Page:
The Japanese police and military put down the insurrection brutally. Many people were executed but a foreigner like Doctor Schofield, who had written and published both photographs and articles delineating the grievances of the Korean people, was merely detained and then deported. Ordered by the Japanese never to return. But his Korean comrades in arms never forgot him. Fifty years later, during the 50 year anniversary of the Sam-il Movement, on March 1, 1969, Doctor Schofield was invited back by the Korean government. An honored guest, he actually sat on the podium during the national memorial service as President Pak Chung-hee addressed the country. He was so highly thought of by the Koreans that when he passed away a few months later, he became the first foreigner ever to be interred in the Korean National Cemetery.
In our interview, Doctor Schofield talked mainly about Korea and the bravery of the Korean people. Try as I might, I couldn’t coax him into telling me anything about the articles he’d published in newspapers and magazines throughout the world and the attention he’d brought to the Korean cause. He was impatient at my questions and waved me away. The story, he said, wasn’t about him. It was about the dead. They were the brave ones.
In April of 1969 a U.S. Navy EC-121 reconnaissance plane was shot down over the East Sea by the North Koreans and thirty-one American sailors were killed. For a while, we thought the newly-elected President, Richard Nixon, would declare war on the regime to the north. In the end, he didn’t. Vietnam, it seemed, had absorbed all his attention.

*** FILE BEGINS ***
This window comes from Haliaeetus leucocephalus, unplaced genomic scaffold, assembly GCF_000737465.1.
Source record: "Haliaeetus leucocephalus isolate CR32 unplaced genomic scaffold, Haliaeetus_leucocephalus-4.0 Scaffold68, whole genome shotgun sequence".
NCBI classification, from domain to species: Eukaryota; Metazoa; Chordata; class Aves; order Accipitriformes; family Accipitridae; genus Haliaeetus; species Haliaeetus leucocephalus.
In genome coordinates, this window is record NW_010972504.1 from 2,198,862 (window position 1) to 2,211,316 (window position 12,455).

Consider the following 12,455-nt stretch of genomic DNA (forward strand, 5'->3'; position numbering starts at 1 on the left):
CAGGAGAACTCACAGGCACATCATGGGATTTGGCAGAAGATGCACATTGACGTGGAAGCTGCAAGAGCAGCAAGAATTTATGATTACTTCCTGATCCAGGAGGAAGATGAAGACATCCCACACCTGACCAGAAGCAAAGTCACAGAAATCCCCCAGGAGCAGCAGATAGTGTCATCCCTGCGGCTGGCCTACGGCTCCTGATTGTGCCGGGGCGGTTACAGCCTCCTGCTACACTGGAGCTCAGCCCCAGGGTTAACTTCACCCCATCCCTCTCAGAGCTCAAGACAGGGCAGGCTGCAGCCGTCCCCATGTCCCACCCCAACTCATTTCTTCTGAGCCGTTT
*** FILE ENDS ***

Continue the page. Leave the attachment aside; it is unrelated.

In June, 1969, I left Korea and left the army. I thought I could forget the place. I couldn’t. Later I reenlisted and came back, this time throwing myself into the study of the Korean language and the ancient culture and traveling to every out of the way place I could find time to visit. I ended up serving a total of five tours in Korea during a more than twenty-year army career. Three of those tours were on Yongsan Compound. And even when I was stationed up north, I visited Seoul every chance I got.
In January 1991, while still on active duty, I published my first story featuring 8th Army CID agents George Sueño and Ernie Bascom. It was called The Blackmarket Detail and appeared in Alfred Hitchcock Mystery Magazine . Since then George and Ernie have appeared in twelve novels and at least two dozen short stories. The first novel, Jade Lady Burning, was published in 1992 and became a New York Times Notable Book of the Year. The most recent novel, The Nine-tailed Fox, came out in October 2017.
George and Ernie roam all over Korea but they always start their investigations on Yongsan Compound and they always return there.
In my heart, so do I.
Martin Limón, November 12, 2017, Lynnwood, Washington, U.S.A.